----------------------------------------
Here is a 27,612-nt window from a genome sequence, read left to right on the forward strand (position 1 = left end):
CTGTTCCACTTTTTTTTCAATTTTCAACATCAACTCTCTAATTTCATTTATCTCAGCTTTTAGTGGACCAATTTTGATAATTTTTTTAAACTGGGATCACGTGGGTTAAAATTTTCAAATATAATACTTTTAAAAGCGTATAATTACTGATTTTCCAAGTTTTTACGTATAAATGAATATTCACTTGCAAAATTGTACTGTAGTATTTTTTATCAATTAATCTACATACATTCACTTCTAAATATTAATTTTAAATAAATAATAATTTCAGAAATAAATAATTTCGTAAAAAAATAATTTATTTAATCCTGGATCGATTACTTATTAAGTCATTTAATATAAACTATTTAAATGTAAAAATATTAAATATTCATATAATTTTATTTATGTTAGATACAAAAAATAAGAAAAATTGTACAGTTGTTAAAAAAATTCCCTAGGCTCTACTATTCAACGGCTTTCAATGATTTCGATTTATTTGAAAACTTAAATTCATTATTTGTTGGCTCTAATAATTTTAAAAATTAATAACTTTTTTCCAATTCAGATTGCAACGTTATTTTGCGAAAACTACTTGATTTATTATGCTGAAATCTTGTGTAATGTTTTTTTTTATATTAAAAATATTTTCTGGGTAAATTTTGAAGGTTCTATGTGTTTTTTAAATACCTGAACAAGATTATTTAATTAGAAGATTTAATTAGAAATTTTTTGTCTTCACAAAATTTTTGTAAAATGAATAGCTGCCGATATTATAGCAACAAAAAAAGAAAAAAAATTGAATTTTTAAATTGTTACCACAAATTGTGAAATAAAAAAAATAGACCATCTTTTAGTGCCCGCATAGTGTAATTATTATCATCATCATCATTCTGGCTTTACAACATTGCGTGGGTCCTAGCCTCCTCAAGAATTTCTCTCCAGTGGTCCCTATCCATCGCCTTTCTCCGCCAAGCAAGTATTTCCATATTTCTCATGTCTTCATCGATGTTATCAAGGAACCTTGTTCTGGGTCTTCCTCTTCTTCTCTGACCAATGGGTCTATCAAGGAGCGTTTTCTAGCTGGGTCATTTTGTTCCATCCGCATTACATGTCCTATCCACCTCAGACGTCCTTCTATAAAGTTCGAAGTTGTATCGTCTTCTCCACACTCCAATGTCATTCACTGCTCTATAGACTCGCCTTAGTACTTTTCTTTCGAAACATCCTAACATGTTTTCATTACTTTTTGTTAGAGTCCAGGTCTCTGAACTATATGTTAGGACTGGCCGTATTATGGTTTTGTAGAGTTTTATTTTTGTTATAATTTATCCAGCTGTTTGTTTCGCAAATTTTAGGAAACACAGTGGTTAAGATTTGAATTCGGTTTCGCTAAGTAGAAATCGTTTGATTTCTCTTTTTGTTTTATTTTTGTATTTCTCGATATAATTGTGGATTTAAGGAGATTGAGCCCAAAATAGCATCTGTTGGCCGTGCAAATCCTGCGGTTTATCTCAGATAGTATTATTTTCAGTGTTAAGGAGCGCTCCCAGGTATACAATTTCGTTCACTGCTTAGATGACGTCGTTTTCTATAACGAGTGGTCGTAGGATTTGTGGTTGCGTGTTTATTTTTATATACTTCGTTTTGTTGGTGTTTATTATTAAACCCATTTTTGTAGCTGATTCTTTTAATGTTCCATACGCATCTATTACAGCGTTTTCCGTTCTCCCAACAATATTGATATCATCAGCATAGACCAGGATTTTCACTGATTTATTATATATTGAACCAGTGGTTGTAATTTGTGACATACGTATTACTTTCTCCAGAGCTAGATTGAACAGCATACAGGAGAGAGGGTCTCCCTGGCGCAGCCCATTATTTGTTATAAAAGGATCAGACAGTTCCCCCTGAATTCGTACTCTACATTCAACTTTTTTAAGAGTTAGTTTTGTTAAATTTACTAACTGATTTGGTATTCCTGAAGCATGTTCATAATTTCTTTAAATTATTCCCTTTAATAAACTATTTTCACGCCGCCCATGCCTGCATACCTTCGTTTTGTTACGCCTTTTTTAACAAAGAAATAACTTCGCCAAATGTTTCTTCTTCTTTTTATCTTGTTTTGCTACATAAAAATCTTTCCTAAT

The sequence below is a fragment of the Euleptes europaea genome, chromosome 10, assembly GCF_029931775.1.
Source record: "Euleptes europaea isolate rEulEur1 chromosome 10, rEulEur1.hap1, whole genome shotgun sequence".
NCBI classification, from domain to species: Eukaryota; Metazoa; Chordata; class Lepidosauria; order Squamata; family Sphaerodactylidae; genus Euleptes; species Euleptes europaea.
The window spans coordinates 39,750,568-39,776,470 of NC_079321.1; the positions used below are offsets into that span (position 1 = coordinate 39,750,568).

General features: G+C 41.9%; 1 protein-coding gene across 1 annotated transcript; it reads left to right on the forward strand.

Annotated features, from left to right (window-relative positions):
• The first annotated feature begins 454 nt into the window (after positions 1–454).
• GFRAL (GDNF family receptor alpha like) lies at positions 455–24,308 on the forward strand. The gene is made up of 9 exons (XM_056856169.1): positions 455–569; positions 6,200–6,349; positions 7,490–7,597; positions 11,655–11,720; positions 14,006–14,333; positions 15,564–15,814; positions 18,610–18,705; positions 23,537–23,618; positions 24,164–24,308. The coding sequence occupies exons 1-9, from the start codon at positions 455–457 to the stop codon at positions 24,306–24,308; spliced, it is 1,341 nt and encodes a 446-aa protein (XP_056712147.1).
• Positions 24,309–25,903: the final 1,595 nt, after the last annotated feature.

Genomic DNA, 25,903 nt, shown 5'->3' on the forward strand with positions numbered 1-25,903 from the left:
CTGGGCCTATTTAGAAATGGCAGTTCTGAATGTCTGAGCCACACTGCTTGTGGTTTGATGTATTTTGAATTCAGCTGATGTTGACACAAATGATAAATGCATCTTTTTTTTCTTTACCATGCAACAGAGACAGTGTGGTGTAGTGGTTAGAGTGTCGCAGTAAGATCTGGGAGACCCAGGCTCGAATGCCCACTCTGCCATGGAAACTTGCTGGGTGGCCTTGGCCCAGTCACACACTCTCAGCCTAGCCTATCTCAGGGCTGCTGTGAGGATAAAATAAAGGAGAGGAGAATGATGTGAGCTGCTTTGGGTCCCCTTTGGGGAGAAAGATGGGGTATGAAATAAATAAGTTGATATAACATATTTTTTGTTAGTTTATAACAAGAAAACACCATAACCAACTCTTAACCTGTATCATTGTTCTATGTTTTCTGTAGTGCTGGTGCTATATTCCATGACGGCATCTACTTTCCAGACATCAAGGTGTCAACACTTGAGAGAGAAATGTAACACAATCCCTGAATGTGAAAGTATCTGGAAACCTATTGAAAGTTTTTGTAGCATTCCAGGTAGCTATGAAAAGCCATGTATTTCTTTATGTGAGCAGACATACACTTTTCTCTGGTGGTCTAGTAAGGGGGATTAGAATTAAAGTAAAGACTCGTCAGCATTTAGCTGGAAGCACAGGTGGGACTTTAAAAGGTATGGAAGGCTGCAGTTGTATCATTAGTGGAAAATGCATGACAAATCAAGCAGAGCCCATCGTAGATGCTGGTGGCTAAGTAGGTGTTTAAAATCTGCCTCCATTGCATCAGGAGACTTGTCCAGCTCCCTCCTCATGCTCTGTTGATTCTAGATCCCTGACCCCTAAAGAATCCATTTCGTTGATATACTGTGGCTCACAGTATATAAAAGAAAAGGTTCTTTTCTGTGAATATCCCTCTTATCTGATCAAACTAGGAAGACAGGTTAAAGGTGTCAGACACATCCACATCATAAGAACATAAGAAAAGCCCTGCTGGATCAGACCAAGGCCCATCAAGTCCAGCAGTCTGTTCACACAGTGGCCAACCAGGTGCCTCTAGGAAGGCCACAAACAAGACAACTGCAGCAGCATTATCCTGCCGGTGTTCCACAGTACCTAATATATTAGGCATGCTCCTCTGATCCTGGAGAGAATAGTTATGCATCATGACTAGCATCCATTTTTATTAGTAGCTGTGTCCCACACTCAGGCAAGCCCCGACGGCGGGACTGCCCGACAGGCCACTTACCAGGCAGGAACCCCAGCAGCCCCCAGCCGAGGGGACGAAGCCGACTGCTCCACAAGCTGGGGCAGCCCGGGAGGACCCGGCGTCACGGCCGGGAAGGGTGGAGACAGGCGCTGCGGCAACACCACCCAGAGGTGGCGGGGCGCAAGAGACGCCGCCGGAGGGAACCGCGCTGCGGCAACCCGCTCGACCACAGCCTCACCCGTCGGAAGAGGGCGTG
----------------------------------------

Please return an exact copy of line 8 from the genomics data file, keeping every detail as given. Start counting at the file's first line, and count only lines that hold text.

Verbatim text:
Annotated features, from left to right (window-relative positions):